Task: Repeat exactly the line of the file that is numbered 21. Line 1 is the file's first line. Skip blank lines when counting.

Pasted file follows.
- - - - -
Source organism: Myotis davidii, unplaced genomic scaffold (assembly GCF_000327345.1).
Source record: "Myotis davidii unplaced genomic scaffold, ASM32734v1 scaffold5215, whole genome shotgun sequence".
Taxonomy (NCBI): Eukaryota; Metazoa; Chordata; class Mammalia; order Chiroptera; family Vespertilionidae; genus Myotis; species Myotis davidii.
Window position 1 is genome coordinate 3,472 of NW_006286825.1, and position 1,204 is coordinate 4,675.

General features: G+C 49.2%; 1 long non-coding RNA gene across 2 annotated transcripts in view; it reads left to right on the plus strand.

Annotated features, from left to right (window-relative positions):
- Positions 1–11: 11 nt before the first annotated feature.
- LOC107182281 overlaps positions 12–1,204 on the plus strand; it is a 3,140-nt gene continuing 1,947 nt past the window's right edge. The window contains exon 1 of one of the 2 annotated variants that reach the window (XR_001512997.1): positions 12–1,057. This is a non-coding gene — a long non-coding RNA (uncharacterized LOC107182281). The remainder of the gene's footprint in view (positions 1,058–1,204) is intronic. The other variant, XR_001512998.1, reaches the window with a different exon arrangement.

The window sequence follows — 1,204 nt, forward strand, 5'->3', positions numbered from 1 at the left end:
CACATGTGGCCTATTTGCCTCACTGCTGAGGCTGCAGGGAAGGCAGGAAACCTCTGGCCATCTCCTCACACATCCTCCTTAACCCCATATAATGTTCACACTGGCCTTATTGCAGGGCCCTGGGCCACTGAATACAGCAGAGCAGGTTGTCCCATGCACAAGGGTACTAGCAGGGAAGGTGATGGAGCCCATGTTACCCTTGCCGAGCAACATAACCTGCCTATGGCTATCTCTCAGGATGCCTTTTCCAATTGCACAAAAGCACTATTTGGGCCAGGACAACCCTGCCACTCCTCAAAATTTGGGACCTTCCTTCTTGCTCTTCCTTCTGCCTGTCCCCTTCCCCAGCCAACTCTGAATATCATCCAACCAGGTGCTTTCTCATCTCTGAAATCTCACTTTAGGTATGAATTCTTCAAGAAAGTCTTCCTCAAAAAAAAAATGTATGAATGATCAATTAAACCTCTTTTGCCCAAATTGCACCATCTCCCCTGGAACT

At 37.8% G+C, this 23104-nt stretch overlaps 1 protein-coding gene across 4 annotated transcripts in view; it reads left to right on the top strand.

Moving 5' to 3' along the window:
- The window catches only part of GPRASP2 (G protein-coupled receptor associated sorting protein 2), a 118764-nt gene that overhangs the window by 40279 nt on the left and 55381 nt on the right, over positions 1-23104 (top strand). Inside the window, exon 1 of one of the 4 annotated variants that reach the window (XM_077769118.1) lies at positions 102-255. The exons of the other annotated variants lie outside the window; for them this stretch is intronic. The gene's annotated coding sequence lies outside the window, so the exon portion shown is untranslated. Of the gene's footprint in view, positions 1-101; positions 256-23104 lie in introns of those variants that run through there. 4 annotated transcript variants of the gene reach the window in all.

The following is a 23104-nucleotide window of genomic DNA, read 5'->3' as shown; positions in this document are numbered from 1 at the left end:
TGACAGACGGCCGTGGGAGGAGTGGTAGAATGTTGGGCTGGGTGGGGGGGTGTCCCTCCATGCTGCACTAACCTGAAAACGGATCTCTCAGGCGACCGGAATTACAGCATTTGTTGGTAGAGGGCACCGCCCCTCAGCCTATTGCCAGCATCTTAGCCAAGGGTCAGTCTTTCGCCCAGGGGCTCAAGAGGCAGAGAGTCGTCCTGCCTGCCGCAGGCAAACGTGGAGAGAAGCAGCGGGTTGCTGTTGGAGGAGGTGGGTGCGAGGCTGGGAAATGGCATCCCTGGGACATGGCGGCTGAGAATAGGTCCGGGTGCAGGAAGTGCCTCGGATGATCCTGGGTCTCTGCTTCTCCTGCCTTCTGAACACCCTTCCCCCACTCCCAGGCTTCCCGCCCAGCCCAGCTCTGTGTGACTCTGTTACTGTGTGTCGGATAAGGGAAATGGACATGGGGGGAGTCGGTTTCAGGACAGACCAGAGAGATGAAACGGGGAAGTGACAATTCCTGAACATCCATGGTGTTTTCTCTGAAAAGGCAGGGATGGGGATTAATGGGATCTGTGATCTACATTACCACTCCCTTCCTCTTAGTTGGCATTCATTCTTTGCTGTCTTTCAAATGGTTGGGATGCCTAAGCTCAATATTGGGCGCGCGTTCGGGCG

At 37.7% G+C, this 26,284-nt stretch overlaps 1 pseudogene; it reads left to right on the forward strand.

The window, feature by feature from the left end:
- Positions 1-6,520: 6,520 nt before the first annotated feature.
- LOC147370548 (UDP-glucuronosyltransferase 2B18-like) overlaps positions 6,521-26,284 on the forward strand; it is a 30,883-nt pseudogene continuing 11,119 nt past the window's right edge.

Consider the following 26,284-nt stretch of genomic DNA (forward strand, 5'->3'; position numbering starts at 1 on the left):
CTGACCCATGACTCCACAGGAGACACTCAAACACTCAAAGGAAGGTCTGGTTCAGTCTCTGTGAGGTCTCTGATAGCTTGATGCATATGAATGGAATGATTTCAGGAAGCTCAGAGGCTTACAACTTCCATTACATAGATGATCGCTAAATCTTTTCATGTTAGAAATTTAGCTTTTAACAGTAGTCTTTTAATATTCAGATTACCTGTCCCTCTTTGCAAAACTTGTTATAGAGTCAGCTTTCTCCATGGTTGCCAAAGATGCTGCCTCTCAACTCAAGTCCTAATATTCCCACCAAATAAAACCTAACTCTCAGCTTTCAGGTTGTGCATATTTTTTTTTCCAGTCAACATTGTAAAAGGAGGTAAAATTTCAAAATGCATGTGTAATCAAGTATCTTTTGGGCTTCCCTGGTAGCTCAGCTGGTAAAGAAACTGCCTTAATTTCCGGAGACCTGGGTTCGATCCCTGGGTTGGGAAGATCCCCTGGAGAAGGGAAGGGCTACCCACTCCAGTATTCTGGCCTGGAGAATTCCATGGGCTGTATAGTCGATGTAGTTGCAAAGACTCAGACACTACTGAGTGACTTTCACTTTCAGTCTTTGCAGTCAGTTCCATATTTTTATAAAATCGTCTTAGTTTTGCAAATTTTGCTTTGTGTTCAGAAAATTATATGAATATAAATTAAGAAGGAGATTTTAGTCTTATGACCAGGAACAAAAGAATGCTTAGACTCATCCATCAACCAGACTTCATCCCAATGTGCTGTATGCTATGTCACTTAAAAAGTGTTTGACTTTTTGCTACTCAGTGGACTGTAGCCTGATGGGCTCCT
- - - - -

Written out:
CTGACCCATGACTCCACAGGAGACACTCAAACACTCAAAGGAAGGTCTGGTTCAGTCTCTGTGAGGTCTCTGATAGCTTGATGCATATGAATGGAATGATTTCAGGAAGCTCAGAGGCTTACAACTTCCATTACATAGATGATCGCTAAATCTTTTCATGTTAGAAATTTAGCTTTTAACAGTAGTCTTTTAATATTCAGATTACCTGTCCCTCTTTGCAAAACTTGTTATAGAGTCAGCTTTCTCCATGGTTGCCAAAGATGCTGCCTCTCAACTCAAGTCCTAATATTCCCACCAAATAAAACCTAACTCTCAGCTTTCAGGTTGTGCATATTTTTTTTTCCAGTCAACATTGTAAAAGGAGGTAAAATTTCAAAATGCATGTGTAATCAAGTATCTTTTGGGCTTCCCTGGTAGCTCAGCTGGTAAAGAAACTGCCTTAATTTCCGGAGACCTGGGTTCGATCCCTGGGTTGGGAAGATCCCCTGGAGAAGGGAAGGGCTACCCACTCCAGTATTCTGGCCTGGAGAATTCCATGGGCTGTATAGTCGATGTAGTTGCAAAGACTCAGACACTACTGAGTGACTTTCACTTTCAGTCTTTGCAGTCAGTTCCATATTTTTATAAAATCGTCTTAGTTTTGCAAATTTTGCTTTGTGTTCAGAAAATTATATGAATATAAATTAAGAAGGAGATTTTAGTCTTATGACCAGGAACAAAAGAATGCTTAGACTCATCCATCAACCAGACTTCATCCCAATGTGCTGTATGCTATGTCACTTAAAAAGTGTTTGACTTTTTGCTACTCAGTGGACTGTAGCCTGATGGGCTCCT